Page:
This set of past exams from a first-year course, Introduction to Mathematical Economics, as taught at the University of Exeter, 1995-2000. This is a stored version of the original page, in the Internet Archive. The links marked 2002-2001 PDF do not work, but the earlier links from 2000 back to 1995 do provide access to past exam papers.
Assessment Materials in Mathematical Economics
This 116-page textbook was adapted from a series of handouts used in a graduate-level course in mathematics for economists. Downloadable as a PDF file, it has four chapters (Linear algebra, Calculus, Constrained Optimization and Dynamics) plus 14 pages of exercises. Economics applications are given throughout the text. The book is dated 1999.
These are materials from a course intending to give students a grounding in the basic quantitative methods of economic analysis with application to commonly used formal models in microeconomics, macroeconomics, or econometrics. Maximisation, probability, utility and game theory are among the topics. They are presented as a series of PDF files including lecture notes, exam papers, homework assignments and midterm papers.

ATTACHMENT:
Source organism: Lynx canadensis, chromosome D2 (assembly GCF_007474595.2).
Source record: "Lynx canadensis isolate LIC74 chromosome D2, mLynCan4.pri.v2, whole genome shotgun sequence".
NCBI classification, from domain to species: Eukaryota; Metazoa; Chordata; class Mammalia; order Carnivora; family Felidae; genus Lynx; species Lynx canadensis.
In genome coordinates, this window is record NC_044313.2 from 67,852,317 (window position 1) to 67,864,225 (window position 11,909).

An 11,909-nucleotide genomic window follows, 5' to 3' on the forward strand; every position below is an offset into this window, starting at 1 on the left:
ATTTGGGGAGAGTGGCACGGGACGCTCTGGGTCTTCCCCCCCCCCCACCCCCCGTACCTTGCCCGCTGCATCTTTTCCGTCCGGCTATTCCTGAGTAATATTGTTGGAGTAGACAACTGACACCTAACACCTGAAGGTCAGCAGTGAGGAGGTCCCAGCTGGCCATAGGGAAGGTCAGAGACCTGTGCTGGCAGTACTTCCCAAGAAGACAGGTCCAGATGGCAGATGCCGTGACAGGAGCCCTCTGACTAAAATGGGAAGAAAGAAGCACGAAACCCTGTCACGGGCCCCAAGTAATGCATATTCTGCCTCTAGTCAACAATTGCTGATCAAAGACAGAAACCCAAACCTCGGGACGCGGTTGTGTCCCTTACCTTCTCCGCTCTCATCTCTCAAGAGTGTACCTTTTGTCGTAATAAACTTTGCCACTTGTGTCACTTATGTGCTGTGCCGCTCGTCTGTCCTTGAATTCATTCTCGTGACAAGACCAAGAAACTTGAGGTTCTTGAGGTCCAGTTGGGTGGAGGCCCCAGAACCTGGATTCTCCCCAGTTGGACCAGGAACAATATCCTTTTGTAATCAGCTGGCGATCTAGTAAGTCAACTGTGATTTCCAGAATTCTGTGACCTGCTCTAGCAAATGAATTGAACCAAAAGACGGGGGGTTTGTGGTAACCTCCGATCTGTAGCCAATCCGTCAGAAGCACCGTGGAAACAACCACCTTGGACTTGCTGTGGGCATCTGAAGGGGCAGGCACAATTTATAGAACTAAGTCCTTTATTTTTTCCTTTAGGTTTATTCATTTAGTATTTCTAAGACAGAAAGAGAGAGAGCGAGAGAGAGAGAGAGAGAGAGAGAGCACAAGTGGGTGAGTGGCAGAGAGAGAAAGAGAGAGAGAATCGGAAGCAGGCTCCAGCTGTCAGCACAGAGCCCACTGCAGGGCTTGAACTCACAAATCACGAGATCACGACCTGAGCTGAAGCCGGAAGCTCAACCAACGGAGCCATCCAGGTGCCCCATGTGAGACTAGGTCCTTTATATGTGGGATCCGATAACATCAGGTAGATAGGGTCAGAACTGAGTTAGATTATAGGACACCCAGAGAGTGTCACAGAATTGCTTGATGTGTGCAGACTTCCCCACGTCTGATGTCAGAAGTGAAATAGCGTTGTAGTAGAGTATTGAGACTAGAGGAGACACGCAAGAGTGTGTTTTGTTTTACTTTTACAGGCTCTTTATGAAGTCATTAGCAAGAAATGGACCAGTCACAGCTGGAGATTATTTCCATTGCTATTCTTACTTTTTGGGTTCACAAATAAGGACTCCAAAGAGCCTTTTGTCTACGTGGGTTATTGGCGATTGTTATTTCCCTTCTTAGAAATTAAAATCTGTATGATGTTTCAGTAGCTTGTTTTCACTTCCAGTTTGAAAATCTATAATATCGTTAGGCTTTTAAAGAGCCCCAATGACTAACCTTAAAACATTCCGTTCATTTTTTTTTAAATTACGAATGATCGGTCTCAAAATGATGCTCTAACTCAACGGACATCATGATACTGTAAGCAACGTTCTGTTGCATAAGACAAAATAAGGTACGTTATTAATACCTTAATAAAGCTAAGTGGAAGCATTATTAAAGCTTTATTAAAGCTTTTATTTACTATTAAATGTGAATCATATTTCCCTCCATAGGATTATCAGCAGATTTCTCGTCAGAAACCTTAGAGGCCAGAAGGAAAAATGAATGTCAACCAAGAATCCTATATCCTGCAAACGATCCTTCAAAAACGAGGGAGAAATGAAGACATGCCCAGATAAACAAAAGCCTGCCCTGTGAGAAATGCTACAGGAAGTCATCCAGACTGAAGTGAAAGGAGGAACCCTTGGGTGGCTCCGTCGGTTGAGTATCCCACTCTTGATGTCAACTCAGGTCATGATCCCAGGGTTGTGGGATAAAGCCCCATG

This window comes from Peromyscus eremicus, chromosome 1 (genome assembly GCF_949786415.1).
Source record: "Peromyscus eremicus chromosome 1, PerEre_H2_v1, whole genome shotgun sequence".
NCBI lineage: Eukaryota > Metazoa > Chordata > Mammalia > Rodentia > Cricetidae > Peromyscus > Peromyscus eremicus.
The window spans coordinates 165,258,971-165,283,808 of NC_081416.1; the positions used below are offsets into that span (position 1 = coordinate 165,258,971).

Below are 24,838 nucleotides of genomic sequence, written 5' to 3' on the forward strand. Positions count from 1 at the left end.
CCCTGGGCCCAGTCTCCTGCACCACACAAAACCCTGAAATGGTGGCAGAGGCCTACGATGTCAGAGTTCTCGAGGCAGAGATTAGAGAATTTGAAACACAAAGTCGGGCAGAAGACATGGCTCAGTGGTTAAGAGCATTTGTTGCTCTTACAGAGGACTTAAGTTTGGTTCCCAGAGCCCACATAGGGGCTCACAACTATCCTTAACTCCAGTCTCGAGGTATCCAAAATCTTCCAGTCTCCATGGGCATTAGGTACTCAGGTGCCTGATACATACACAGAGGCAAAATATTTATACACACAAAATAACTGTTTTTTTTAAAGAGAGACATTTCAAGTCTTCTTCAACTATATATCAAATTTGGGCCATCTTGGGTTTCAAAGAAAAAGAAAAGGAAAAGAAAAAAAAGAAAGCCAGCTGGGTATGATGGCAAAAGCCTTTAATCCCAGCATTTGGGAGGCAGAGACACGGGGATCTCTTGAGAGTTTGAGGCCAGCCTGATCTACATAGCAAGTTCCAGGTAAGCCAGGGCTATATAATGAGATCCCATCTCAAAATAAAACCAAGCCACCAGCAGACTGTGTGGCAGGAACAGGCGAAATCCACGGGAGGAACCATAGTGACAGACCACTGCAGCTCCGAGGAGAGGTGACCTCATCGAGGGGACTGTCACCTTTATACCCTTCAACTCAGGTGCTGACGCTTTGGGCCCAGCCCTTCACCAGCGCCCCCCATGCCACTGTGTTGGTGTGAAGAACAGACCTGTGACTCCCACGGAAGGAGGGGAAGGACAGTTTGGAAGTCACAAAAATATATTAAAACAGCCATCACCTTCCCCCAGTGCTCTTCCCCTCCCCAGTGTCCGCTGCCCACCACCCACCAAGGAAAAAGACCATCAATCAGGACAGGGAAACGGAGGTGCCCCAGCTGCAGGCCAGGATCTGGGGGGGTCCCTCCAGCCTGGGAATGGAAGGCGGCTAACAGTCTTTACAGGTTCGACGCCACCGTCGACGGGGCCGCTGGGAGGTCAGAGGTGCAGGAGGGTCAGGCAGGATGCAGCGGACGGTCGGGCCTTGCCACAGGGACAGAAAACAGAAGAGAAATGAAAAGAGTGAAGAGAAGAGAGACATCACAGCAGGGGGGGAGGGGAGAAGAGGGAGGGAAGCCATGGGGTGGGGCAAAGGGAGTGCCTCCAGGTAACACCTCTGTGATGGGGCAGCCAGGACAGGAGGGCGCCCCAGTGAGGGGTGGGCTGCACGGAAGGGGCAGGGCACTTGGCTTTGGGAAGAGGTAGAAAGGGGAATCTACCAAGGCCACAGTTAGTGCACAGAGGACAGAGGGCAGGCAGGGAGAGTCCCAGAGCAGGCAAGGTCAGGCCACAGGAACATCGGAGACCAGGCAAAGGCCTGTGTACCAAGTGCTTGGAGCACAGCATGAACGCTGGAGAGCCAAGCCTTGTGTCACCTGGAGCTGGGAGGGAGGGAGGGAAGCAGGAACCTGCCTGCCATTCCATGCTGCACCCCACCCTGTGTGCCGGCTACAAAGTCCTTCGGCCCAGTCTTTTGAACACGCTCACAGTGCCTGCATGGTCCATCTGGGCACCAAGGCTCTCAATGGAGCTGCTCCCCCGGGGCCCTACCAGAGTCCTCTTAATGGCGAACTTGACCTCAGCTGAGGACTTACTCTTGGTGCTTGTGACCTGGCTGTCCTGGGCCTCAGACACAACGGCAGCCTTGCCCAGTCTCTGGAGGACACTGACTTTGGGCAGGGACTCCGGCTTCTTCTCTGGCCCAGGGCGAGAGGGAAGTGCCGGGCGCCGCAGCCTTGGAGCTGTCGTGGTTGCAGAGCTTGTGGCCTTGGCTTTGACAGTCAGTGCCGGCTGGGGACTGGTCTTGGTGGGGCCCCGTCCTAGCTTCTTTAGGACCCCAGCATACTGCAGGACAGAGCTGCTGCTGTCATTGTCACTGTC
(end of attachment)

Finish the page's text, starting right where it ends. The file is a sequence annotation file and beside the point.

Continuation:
Archived from Autumn 2004, this course web page includes 13 short class handouts, five problem sets with answers, and article links to JSTOR. It supports a course on introductory mathematical economics, as taught by David S. Ahn of University of California, Berkeley. This link is to Archive.org's copy of the page.
A course support webpage for a Optimization Techniques for Economists as taught by Dieter Balkenborg of the University of Exeter in 2008. It contains lecture notes, classroom exercises, homework exercises, solutions and other supporting documents for the course
Mathematics for economists is a course webpage produced by Dieter Balkenborg of the University of Exeter, the 2008 version of the course was taught by Juliette Stephenson. The material includes lecture slides, class exercises and solutions, homework tasks, and exam papers, usually made available as PDF files. Also includes links to previous versions of the course stretching back to 2001.